a diploma more like a participation trophy
in the obstacle course of a shooting gallery,
as we wring our hands and offer the wind
from our mouths as succor for blue light.

Hear the requiem organ moaning the soundtrack
of another day accompanied by the timpani
that echoes as gunshots down a concrete hallway
and these shrieks like anniversaries
that become monotonous as birthday songs
sung over candles that refuse to blow out,
another wreath on a door, another flag flown half-staff.

Valentine’s Day 1990, the Voyager telescope
looked back and glimpsed a pale blue dot
caught in a ring of stardust and starlight,
a reminder of insignificance and smallness,
like a wedding band in a Holocaust Museum
or a permanent shadow cast on Hiroshima’s wall,
and yet we pray, we pray to infinite space
that the person we love returns home safe.

Poem for gun lovers

Nothing that could be done

I remember my first paper cut,

when I was just four years old,

I went to the school nurse

for some kind of care, maybe just a band-aid

or the warm reassuring smile

of an adult who understood the world,

but instead she said, with her face so grim,

there’s just nothing to be done.

Let it bleed, she told me,

these things heal themselves.

And I looked at the red drops

like breadcrumbs shining

my way back to class,

stark constellations so bold and dark

against the sterile white tile,

and I believed her.


Again, in middle school, I fell,

my hands still stinking of rust and steel

from gripping swing set chains so tight

the links left white indentations

in my palms that flamed red upon release,

and the sound of my wrist snapping

was that of a dried twig

under the foot of a careless hunter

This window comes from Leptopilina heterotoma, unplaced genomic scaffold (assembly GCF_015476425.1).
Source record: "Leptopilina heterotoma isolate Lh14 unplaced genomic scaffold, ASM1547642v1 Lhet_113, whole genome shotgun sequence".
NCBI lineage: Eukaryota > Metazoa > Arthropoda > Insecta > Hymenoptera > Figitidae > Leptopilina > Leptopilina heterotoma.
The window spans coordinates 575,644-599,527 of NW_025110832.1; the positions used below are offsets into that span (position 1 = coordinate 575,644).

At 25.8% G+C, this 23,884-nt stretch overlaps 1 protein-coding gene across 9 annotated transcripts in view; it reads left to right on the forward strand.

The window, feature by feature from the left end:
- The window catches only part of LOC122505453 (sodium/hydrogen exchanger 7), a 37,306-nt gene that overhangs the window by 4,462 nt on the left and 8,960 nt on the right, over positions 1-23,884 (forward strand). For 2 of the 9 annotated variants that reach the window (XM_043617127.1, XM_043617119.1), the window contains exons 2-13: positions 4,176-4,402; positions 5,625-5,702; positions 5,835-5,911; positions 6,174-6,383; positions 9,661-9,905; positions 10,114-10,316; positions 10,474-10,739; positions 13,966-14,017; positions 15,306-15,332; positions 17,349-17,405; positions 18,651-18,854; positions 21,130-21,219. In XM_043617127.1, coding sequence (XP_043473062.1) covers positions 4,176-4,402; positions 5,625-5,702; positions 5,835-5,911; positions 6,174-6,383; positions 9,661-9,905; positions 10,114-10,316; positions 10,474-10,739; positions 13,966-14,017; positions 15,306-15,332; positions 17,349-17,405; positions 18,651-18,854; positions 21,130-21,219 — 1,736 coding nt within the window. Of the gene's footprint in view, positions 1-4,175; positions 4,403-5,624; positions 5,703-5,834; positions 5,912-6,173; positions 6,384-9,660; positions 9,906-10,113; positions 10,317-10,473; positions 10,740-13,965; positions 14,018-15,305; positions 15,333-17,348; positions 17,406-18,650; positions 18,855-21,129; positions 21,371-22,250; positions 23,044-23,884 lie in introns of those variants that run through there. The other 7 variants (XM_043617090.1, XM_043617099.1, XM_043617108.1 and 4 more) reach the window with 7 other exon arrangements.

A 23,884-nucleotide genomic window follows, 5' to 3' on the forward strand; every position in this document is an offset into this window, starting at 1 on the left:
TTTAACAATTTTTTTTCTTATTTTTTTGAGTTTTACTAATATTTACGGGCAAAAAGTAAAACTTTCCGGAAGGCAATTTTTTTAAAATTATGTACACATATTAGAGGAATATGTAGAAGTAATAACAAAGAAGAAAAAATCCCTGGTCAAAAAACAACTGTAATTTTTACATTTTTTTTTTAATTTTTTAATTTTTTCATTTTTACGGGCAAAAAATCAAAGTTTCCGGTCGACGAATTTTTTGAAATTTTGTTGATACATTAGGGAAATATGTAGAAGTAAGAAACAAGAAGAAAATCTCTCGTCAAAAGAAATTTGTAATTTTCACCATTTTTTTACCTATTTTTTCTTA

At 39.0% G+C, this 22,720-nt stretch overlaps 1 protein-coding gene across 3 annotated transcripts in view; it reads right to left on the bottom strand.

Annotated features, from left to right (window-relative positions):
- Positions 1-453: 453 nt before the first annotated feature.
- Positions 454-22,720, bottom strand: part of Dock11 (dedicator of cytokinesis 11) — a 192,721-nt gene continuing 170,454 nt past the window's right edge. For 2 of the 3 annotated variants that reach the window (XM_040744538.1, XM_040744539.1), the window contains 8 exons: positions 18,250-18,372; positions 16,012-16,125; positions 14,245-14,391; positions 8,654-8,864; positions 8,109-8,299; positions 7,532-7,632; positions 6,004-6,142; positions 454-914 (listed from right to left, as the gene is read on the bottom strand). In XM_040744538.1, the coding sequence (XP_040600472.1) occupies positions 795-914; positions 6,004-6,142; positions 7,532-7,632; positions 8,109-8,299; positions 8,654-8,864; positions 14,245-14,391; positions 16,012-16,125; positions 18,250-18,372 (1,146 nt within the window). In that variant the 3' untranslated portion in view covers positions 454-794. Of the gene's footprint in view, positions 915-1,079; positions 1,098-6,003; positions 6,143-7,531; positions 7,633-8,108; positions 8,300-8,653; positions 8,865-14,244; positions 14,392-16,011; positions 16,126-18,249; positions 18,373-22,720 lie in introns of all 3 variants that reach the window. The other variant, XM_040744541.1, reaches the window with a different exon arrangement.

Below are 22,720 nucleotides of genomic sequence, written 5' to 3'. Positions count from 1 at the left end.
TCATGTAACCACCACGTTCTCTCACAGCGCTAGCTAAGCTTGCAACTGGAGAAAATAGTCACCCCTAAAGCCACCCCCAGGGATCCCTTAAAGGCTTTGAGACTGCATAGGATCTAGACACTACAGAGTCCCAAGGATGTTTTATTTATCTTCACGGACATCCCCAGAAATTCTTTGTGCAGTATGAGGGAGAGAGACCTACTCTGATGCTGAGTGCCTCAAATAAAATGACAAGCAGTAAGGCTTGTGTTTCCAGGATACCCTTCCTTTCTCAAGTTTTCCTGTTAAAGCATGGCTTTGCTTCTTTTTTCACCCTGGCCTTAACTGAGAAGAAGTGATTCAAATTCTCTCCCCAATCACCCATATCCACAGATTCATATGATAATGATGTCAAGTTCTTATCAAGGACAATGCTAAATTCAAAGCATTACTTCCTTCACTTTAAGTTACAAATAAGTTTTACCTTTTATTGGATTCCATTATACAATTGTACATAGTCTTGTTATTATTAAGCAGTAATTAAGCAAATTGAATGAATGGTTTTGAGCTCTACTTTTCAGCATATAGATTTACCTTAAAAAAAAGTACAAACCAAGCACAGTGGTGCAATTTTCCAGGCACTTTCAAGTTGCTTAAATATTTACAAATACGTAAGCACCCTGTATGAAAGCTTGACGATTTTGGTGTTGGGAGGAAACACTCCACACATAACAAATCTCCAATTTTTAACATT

spooking away his prey.

My mother took me to the doctor

where they didn’t even bother with an X-ray,

just again with their go-to phrase,

Nothing to be done, broken bones mend

with time and the soothing song of the wind,

so the rest of my life I lived

with a crooked arm I could not use

except as a crude tool for propping up my face,

but my belief in medicine remained unchanged.


I sat at my mother’s bedside

and listened to the way her lungs

struggled like refugee swimmers

whose life vests were made

to absorb the ocean instead of float,

and I pleaded to the specialists,

I pleaded to the surgeons

with their walls full of degrees,

their photo albums full

of pristine family portraits

with every grin warm as a sun

meant to go on for endless days,

their manicured hands perfect

and poised as if penmanship

were their own secret language

of prayer, as if it were a privilege

to hold a clipboard and scribble fates

so different from their own,

and they said it again and again

like the mantra of the damned,

I’m sorry son, cancer is just a gun,

and I’m afraid there’s simply nothing,

nothing to be done.